Two years ago at a major conference, a medical doctor/researcher who specializes in nutrition approached me. He took one look and said, “I know what you eat.” Amazingly, he identified nearly every item in my diet. His analysis gives credence to the adage, “You are what you eat.”
What is true for us humans is also true for spiral galaxies such as our Milky Way Galaxy. By carefully examining the different stellar populations of a spiral galaxy, astronomers can determine the galaxy’s “diet” over the past ten-plus billion years. What a galaxy consumes and how it does so has repercussions for advanced life.
Milky Way Galaxy’s Stellar Populations
The Milky Way Galaxy (MWG) acquired some of its stars by absorbing (think of drinking a large shake) smaller galaxies. The stars in the MWG are found in four distinct locales: the central bulge, the thin disk, the thick disk, and the halo. The distribution of stars in the halo and thick disk are especially sensitive to past accretion events—events where the MWG absorbed (consumed) a dwarf galaxy or a large gas stream.
The elemental composition of the stars in the stellar halo measures the same as that of the thick disk stars.1 The stars that populate both the thick disk and the stellar halo (if one excludes the high velocity runaway stars that escaped from the central bulge and thin disk) all measure to be old. These similarities imply that the stellar halo and the thick disk formed from the same event that occurred long ago in the MWG’s history.
An analysis of the APOGEE and Gaia DR2 surveys of stellar populations reveals that the MWG experienced an unusually intense accretion event (a gulp) more than 10 billion years ago.2 A deeper analysis of these surveys shows that 10–11 billion years ago, the MWG accreted either a medium-sized galaxy or a high-mass dwarf galaxy that astronomers call the Gaia-Enceladus-Sausage (GES).3 This accretion event explains the observed properties of the MWG’s stellar halo.4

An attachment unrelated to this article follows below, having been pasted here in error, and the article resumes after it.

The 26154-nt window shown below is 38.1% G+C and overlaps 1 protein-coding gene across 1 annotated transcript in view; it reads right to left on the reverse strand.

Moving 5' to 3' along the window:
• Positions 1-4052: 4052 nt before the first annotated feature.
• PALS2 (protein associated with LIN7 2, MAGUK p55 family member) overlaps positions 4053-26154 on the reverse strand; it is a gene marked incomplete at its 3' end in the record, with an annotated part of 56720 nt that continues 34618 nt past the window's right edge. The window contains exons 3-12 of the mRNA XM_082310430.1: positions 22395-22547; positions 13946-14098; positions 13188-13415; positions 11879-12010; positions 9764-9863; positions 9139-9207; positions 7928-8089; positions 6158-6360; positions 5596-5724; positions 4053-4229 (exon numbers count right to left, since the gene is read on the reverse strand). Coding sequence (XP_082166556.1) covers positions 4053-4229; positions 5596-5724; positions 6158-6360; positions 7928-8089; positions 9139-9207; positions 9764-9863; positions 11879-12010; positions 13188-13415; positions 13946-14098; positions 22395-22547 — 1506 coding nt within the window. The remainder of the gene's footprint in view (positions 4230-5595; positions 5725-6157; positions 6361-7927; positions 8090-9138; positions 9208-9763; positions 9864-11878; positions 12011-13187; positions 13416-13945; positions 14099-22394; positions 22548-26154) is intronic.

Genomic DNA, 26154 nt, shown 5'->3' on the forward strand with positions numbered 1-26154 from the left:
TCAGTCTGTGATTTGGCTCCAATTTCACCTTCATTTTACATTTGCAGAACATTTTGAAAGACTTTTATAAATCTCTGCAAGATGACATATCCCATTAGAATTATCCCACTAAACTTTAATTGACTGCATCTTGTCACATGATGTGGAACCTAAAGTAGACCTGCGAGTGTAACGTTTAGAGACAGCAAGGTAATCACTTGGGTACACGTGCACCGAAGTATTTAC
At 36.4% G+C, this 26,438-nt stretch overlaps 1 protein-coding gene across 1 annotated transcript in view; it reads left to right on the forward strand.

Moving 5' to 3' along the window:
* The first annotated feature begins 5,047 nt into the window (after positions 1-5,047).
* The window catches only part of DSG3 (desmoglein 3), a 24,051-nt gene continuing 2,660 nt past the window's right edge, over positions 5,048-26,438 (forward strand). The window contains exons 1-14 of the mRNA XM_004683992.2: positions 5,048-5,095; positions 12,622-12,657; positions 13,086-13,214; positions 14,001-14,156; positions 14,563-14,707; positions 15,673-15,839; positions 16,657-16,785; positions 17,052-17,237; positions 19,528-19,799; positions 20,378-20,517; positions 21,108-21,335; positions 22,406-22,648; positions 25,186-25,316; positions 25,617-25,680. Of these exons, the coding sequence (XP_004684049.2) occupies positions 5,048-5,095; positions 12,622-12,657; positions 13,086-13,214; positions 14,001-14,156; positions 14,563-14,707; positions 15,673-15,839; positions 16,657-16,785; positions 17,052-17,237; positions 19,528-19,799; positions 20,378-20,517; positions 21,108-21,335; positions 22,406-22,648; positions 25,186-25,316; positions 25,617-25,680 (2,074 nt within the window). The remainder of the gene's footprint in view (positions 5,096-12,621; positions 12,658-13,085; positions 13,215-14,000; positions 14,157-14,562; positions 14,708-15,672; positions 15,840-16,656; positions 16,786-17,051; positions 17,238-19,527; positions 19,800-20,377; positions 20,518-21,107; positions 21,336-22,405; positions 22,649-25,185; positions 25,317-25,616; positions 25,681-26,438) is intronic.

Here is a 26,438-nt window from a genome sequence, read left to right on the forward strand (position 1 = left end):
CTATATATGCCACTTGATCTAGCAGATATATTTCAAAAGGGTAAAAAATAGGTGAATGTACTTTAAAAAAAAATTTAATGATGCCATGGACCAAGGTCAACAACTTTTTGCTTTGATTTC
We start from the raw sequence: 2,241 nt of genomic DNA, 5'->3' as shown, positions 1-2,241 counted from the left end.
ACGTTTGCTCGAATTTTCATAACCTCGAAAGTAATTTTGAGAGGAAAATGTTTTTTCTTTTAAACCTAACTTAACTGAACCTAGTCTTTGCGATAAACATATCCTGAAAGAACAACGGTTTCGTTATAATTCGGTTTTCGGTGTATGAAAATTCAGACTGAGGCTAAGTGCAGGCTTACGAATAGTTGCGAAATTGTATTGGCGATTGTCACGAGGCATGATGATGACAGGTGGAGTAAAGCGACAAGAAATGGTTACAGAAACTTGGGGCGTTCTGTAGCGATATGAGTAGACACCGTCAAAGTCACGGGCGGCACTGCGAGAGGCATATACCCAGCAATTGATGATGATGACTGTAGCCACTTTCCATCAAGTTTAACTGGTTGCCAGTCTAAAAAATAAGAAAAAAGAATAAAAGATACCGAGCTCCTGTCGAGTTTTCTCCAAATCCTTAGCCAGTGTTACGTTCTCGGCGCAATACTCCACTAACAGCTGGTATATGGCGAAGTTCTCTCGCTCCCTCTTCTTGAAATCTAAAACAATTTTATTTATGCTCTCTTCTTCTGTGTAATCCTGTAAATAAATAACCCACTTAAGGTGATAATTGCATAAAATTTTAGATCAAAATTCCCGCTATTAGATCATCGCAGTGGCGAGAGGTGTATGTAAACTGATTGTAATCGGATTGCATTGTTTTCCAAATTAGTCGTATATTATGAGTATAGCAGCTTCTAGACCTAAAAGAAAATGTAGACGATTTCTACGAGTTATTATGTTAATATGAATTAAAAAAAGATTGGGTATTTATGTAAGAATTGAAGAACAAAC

A team of five astronomers led by G. C. Myeong found evidence for a second ancient accretion event (another gulp).5 They showed that just before the MWG accreted GES, it accreted a slightly smaller galaxy that they named the Sequoia Galaxy.
These ancient accretion events grew the MWG to a sufficient size (you are what you eat) where it could maintain its structure in spite of gravitational interactions with smaller galaxies. If it were any smaller now, its gravitational interaction with the Large Magellanic Cloud, a nearby high-mass dwarf galaxy, would have so warped its spiral arm configuration as to make it an unfit habitat for advanced life.6
Our Exceptional Galaxy
Compared to other spiral galaxies of the same mass as the MWG, the MWG is exceptional in several ways. Meanwhile, its sister galaxy, the Andromeda Galaxy, is normal.
1. The ratio of the MWG’s stellar mass to its total mass is lower by a factor of two compared to other local spiral galaxies of its size.7 The Andromeda Galaxy has almost exactly twice the stellar mass of the MWG.
2. The disk angular momentum (product of the disk radius and the disk rotational velocity) for the MWG is only 40 percent of that for the Andromeda Galaxy.8 Other local spiral galaxies in the mass range of the MWG possess disk angular momenta that average a little more than double that of the MWG.9